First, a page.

A vent opening 58 is provided in the body 24 of the check valve assembly 22 to discharge engine coolant, in the event that there is a leak past the O-ring 48. The vent opening 58 precludes engine coolant from mixing with the potable water flowing through the water fitting 34.
According to the method of the present invention, the flow of hot engine coolant to the heat exchanger of the marine water heater is controlled by exposing the check valve 22 to water from the tank 12. The poppet valve 50 of the check valve assembly 22 is moved toward the closed position in response to increasing water temperatures, so as to reduce the flow of engine coolant to the heat exchanger 14. The poppet valve 50 of the check valve assembly 22 is moved toward the open position in response to decreasing water temperature so as to increase the flow of engine coolant to the heat exchanger. Thus, the present invention provides a method for controlling the water temperature in the water heater tank by sensing the temperature of the water and then automatically increasing or decreasing the flow of heated liquid to a heat exchanger in the tank when the water temperature decreases or increases, respectively. The movement of the poppet valve 50 within the check valve assembly 22 provides the automatic increase or decrease in the flow of heated liquid, and thus automatically regulates the water temperature so as to be within a safe range.
The invention has been shown and described above with the preferred embodiments, and it is understood that many modifications, substitutions, and additions may be made which are within the intended spirit and scope of the invention. From the foregoing, it can be seen that the present invention accomplishes at least all of its stated objectives.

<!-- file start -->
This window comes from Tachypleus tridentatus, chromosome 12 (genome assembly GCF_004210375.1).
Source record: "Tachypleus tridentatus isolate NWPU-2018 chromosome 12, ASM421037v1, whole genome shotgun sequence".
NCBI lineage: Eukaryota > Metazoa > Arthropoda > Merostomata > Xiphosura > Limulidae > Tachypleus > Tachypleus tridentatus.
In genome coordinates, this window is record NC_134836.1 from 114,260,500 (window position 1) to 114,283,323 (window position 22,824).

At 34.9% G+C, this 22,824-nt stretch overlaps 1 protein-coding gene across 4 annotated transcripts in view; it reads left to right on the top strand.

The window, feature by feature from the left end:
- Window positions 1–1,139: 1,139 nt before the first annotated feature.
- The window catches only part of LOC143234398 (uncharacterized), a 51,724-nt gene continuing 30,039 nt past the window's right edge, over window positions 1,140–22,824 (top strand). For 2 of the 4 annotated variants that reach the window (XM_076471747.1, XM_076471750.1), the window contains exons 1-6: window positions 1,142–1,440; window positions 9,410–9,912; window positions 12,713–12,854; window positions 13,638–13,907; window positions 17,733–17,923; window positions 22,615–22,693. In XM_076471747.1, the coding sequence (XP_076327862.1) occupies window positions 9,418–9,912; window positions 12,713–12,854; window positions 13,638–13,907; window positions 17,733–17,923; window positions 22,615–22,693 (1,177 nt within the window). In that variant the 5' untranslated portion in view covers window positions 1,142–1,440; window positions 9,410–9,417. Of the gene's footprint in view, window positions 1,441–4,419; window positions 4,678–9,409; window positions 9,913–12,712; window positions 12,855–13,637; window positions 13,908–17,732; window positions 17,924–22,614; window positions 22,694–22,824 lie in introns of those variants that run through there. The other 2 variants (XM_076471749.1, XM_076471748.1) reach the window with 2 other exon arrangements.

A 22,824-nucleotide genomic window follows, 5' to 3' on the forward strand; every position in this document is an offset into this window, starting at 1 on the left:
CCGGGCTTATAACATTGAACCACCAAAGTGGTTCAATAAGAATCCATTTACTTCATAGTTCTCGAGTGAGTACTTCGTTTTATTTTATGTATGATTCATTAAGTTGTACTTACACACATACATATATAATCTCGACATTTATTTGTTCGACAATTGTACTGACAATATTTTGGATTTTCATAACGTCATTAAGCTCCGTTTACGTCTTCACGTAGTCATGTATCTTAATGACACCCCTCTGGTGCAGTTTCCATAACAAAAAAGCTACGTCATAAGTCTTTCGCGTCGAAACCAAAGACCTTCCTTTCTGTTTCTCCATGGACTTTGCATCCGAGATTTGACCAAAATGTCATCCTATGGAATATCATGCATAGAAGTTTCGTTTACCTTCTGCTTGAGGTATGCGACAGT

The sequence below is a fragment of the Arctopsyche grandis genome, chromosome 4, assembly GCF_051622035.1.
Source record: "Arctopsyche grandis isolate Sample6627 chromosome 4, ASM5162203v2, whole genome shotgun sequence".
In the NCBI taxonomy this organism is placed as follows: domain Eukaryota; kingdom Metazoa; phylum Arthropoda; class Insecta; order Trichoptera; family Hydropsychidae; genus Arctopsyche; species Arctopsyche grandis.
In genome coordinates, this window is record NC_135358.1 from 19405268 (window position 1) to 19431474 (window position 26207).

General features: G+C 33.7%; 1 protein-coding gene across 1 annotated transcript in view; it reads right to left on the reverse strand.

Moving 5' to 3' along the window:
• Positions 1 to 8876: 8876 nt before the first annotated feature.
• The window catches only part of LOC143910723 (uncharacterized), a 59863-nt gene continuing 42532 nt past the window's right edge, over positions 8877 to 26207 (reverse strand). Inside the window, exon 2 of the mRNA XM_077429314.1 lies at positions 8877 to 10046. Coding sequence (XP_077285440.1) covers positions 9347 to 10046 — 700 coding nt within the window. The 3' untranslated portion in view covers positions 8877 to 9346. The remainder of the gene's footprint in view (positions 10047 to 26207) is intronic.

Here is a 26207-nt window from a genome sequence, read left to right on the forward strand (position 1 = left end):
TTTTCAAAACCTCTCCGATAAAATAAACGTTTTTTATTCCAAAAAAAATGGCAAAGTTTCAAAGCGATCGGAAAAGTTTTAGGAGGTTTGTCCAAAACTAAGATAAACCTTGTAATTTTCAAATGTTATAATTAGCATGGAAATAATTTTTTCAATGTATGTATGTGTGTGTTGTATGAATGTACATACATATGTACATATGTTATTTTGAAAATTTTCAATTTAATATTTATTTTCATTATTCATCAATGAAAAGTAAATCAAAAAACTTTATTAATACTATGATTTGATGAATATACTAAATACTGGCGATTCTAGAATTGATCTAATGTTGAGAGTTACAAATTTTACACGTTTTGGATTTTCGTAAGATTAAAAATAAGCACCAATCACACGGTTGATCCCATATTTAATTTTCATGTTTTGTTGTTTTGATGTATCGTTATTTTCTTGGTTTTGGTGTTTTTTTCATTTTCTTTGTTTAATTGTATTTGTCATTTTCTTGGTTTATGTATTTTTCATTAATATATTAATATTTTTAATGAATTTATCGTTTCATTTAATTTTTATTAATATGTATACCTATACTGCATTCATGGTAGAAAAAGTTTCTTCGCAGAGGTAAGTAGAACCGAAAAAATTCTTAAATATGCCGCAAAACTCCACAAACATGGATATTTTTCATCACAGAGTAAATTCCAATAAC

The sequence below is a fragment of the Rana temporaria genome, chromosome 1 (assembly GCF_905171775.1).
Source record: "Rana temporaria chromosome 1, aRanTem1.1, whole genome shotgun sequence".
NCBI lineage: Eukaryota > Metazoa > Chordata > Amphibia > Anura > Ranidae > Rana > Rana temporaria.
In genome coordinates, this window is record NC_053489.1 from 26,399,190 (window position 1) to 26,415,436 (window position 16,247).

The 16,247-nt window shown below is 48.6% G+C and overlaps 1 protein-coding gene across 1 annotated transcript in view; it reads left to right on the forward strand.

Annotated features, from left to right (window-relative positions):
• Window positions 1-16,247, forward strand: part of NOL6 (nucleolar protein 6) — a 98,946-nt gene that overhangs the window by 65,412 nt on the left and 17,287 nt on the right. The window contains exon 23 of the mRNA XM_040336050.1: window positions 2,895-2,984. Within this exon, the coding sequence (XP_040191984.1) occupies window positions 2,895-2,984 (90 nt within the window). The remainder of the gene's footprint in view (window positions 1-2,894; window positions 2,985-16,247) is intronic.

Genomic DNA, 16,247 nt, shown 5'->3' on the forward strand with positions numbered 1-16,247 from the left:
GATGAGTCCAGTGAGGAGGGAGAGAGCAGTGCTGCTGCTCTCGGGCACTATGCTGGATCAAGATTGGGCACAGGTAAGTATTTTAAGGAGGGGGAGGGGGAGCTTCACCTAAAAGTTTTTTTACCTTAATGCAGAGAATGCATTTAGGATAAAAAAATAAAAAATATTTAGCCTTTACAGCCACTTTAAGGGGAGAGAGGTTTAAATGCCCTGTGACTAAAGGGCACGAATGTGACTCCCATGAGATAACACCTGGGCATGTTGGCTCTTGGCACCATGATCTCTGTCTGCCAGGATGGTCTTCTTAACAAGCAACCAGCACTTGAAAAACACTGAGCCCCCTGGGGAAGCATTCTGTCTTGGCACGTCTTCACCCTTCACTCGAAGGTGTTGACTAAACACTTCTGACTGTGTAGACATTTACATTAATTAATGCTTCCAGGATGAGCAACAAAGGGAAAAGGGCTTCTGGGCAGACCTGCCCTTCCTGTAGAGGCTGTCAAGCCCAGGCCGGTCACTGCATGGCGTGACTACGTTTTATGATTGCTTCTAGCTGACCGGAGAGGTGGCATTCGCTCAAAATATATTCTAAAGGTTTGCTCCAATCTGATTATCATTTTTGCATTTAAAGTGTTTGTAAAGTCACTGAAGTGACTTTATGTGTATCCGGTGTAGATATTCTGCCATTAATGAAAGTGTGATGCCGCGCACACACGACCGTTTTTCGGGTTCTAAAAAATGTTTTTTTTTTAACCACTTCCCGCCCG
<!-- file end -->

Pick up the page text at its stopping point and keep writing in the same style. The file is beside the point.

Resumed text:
|Cited Patent||Filing date||Publication date||Applicant||Title|
|US2400615 *||Jan 10, 1944||May 21, 1946||United Aircraft Prod||Thermostatic surge valve|
|US2400911 *||Feb 12, 1944||May 28, 1946||Booth Harry T||Surge valve|
|US3521704 *||Jul 22, 1968||Jul 28, 1970||Andrew Morris Anderson||Heat exchanger for recreational vehicle|
|US4140150 *||May 23, 1977||Feb 20, 1979||Rundell Clarence M||Drinking water supply and conditioner for vehicles|
|US4338891 *||Oct 20, 1980||Jul 13, 1982||Blitz James E||Temperature control system for automotive storage components|
|US4488680 *||Mar 8, 1983||Dec 18, 1984||Aisin Seiki Kabushiki Kaisha||Thermally responsive valve device|
|US4978060 *||Mar 15, 1990||Dec 18, 1990||Eaton Corporation||Engine coolant thermostat with pressure relief feature|
|US5497918 *||Apr 1, 1994||Mar 12, 1996||Brilanchik; Menachem||System for dispensing a thermally manipulated drink in a land vehicle|
|Citing Patent||Filing date||Publication date||Applicant||Title|
|US7902296||Sep 20, 2007||Mar 8, 2011||Sabic Innovative Plastics Ip B.V.||Poly(arylene ether) composition and article|
|US7914020||Mar 29, 2011||Roy Boston||Vehicle suspension system with a variable camber system|
|US20090082520 *||Sep 20, 2007||Mar 26, 2009||Geuch Zijlma||Poly(arylene ether) composition and article|
|US20090084330 *||Oct 2, 2007||Apr 2, 2009||John Mark Kloster||Enclosure for marine water heaters|
|US20090194965 *||Jul 15, 2008||Aug 6, 2009||Roy Boston||Vehicle Suspension System with a Variable Camber System|
|U.S. Classification||137/340, 165/51, 222/146.2, 137/351, 236/99.00K|
|International Classification||G05D23/02, F24H9/12, G05D23/13, F01P3/20|
|Cooperative Classification||F01P2050/02, G05D23/1313, F24H9/126, Y10T137/6881, Y10T137/6579, F01P2050/06, F01P3/20, G05D23/023|
|European Classification||F24H9/12C2B, G05D23/02B4, F01P3/20, G05D23/13B2|
|Aug 20, 2002||AS||Assignment|
Owner name: FORCE 10 MARINE, CANADA
Free format text: ASSIGNMENT OF ASSIGNORS INTEREST;ASSIGNORS:VERTANEN, MARK W.;HUOPALANINE, PETER;REEL/FRAME:012999/0439
Effective date: 20020710
|Apr 12, 2005||CC||Certificate of correction|
|Jun 2, 2008||REMI||Maintenance fee reminder mailed|
|Nov 23, 2008||LAPS||Lapse for failure to pay maintenance fees|
|Jan 13, 2009||FP||Expired due to failure to pay maintenance fee|
Effective date: 20081123